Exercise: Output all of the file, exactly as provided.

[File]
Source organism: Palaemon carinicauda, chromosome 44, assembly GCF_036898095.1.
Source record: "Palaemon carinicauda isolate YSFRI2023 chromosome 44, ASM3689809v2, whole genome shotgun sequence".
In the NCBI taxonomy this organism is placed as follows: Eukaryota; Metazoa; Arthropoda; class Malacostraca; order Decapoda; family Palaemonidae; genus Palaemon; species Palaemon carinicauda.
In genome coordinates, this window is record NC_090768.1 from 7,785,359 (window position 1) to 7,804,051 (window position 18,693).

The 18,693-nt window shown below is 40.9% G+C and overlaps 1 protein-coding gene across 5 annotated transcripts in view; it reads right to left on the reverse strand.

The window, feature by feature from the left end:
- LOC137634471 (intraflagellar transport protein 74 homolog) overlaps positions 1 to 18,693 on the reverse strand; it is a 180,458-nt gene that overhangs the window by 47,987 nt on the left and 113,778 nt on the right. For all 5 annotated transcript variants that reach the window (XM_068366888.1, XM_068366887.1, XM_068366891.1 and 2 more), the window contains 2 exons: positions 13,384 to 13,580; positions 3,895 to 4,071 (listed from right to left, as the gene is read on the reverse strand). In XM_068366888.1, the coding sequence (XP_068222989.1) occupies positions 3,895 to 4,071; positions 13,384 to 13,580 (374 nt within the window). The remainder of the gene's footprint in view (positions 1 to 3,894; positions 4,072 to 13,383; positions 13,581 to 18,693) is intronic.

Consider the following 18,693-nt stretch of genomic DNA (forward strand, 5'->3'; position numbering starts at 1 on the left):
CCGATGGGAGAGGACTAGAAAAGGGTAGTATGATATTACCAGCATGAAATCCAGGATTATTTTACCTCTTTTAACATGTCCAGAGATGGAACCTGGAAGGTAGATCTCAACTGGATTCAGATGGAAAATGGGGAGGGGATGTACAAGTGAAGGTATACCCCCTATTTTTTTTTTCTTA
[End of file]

Source organism: Palaemon carinicauda, chromosome 44, assembly GCF_036898095.1.
Source record: "Palaemon carinicauda isolate YSFRI2023 chromosome 44, ASM3689809v2, whole genome shotgun sequence".
In the NCBI taxonomy this organism is placed as follows: Eukaryota; Metazoa; Arthropoda; class Malacostraca; order Decapoda; family Palaemonidae; genus Palaemon; species Palaemon carinicauda.
In genome coordinates, this window is record NC_090768.1 from 7,785,359 (window position 1) to 7,804,051 (window position 18,693).

The 18,693-nt window shown below is 40.9% G+C and overlaps 1 protein-coding gene across 5 annotated transcripts in view; it reads right to left on the reverse strand.

The window, feature by feature from the left end:
- LOC137634471 (intraflagellar transport protein 74 homolog) overlaps positions 1 to 18,693 on the reverse strand; it is a 180,458-nt gene that overhangs the window by 47,987 nt on the left and 113,778 nt on the right. For all 5 annotated transcript variants that reach the window (XM_068366888.1, XM_068366887.1, XM_068366891.1 and 2 more), the window contains 2 exons: positions 13,384 to 13,580; positions 3,895 to 4,071 (listed from right to left, as the gene is read on the reverse strand). In XM_068366888.1, the coding sequence (XP_068222989.1) occupies positions 3,895 to 4,071; positions 13,384 to 13,580 (374 nt within the window). The remainder of the gene's footprint in view (positions 1 to 3,894; positions 4,072 to 13,383; positions 13,581 to 18,693) is intronic.

Consider the following 18,693-nt stretch of genomic DNA (forward strand, 5'->3'; position numbering starts at 1 on the left):
CCGATGGGAGAGGACTAGAAAAGGGTAGTATGATATTACCAGCATGAAATCCAGGATTATTTTACCTCTTTTAACATGTCCAGAGATGGAACCTGGAAGGTAGATCTCAACTGGATTCAGATGGAAAATGGGGAGGGGATGTACAAGTGAAGGTATACCCCCTATTTTTTTTTTCTTA